Icelandic Króna

The currency of Iceland is the Icelandic króna (plural: krónur). The króna is subdivided into 100 eyrir (singular and plural), and its ISO 4217 code is ISK. The word "krona" means "crown" in Icelandic, and the name "eyrir" derives from Old Norse "aurar", meaning "coins". The króna has been Icelandic currency since 1874, when Icelanders decided to break away from the Danish monetary system and adopt their own currency. Prior to that, Iceland had used the Danish krone. The first Icelandic coins were minted in 1875, and featured the Icelandic coat of arms on one side and the Danish coat of arms on the other. In 1915, Iceland switched to the gold standard, pegging the króna to the British pound sterling. This lasted until 1931, when Iceland abandoned the gold standard and allowed the króna to float freely. The króna remained relatively stable against the pound sterling until the early 1970s, when the Bretton Woods system collapsed and the króna began to appreciate rapidly. This caused inflation in Iceland, and in 1981, the Central Bank of Iceland introduced currency controls in an attempt to stabilize the króna. These controls were gradually relaxed, and finally abolished in 2001. The króna has been relatively stable since then, although it did experience a sharp decline in value during the global financial crisis of 2008. It has since recovered and is once again trading close to its pre-crisis levels. The Central Bank of Iceland is responsible for issuing the Icelandic currency. Icelandic banknotes come in denominations of 500, 1,000, 5,000 and 10,000 krónur. Coins come in denominations of 1, 2, 5, 10, 20 and 50 krónur. There are also 100 and 500 krónur coins, but these are rarely used in everyday transactions. The króna is currently pegged to a basket of currencies, with the euro accounting for the largest share. This peg was introduced in 2008 in an effort to stabilize the Icelandic currency.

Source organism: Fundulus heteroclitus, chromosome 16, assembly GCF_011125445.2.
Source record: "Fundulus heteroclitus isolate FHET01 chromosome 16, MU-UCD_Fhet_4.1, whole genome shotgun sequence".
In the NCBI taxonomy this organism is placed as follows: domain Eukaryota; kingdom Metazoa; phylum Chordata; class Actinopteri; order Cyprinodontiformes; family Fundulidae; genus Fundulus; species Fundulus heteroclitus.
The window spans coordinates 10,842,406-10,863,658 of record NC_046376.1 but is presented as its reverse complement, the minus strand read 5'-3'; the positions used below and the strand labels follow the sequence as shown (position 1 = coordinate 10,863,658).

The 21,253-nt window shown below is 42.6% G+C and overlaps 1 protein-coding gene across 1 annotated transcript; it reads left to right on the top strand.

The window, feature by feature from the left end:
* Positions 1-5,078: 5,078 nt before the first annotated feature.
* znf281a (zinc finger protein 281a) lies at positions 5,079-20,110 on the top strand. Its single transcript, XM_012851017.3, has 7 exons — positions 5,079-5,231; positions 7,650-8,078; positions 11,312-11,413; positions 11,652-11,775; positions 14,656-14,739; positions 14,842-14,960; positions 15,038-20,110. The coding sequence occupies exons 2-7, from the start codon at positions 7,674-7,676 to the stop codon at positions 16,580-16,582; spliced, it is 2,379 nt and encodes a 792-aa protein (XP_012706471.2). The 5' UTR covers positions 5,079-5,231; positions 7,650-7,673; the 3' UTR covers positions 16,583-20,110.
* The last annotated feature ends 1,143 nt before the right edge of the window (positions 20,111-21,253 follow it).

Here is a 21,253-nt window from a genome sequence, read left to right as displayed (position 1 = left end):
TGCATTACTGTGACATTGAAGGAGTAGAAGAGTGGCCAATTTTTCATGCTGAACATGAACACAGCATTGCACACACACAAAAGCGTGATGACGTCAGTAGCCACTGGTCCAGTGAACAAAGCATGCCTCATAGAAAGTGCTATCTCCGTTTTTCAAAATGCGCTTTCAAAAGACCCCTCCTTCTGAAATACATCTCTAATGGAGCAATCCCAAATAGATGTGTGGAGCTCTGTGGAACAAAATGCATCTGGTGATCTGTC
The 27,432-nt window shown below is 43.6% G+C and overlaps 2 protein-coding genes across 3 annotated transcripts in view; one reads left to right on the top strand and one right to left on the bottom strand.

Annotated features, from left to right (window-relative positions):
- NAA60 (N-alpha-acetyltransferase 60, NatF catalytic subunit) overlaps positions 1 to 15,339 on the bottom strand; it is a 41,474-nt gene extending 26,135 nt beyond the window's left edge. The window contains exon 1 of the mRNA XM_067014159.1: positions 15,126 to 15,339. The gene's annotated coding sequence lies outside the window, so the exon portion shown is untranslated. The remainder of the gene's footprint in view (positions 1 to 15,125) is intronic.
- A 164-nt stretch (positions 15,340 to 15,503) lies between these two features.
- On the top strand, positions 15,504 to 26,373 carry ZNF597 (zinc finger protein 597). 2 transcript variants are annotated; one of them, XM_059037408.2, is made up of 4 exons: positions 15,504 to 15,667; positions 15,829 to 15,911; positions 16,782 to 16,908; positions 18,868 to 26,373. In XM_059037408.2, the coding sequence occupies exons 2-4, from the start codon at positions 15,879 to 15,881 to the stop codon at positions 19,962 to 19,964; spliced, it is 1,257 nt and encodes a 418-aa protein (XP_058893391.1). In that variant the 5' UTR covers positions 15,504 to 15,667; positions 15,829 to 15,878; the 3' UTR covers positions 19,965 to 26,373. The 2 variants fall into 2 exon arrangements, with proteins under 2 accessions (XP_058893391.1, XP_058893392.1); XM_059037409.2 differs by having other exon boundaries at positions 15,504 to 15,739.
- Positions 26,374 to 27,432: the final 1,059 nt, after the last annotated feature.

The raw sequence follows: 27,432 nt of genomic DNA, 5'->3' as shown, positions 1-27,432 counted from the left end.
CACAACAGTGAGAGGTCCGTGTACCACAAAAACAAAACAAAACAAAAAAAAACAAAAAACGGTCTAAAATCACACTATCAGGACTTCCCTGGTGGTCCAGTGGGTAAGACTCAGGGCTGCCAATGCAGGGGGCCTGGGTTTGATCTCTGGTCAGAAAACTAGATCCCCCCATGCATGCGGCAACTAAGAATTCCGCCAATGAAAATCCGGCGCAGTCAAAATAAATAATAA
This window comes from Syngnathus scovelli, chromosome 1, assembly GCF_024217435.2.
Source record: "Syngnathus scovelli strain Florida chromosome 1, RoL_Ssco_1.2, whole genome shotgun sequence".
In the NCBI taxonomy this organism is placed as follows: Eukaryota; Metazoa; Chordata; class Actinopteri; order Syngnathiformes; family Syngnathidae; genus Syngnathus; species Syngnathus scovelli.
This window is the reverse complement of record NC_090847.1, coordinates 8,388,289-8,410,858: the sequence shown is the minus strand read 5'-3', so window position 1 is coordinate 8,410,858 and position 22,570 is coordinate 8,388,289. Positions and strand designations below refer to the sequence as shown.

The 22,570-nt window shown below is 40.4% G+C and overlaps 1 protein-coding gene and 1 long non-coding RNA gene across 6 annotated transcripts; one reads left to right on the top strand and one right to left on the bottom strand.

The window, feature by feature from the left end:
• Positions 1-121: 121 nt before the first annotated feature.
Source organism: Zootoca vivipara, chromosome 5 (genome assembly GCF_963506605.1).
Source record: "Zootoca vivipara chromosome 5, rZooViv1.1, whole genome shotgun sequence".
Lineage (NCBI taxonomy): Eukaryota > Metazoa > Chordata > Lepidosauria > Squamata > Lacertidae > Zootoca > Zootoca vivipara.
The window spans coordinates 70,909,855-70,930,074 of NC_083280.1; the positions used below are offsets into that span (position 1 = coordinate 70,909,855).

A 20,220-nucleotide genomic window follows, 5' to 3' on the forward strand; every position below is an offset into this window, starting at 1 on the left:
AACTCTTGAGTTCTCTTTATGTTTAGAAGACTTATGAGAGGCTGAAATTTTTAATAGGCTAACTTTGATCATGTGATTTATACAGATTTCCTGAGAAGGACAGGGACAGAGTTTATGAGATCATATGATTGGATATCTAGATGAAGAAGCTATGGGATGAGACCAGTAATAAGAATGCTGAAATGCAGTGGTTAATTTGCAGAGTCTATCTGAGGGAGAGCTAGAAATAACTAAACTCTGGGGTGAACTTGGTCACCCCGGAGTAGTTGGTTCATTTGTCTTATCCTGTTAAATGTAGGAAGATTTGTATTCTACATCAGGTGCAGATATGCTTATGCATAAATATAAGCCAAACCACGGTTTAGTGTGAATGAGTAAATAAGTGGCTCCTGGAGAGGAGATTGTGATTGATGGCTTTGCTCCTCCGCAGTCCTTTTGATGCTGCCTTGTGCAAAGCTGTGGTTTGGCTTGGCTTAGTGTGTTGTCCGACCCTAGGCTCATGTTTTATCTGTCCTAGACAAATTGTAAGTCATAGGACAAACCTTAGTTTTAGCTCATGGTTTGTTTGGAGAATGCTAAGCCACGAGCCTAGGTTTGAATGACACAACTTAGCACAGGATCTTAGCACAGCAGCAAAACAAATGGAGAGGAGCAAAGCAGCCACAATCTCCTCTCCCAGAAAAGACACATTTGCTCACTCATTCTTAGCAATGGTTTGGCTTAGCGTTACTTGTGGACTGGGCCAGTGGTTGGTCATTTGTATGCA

Used in

Currency creation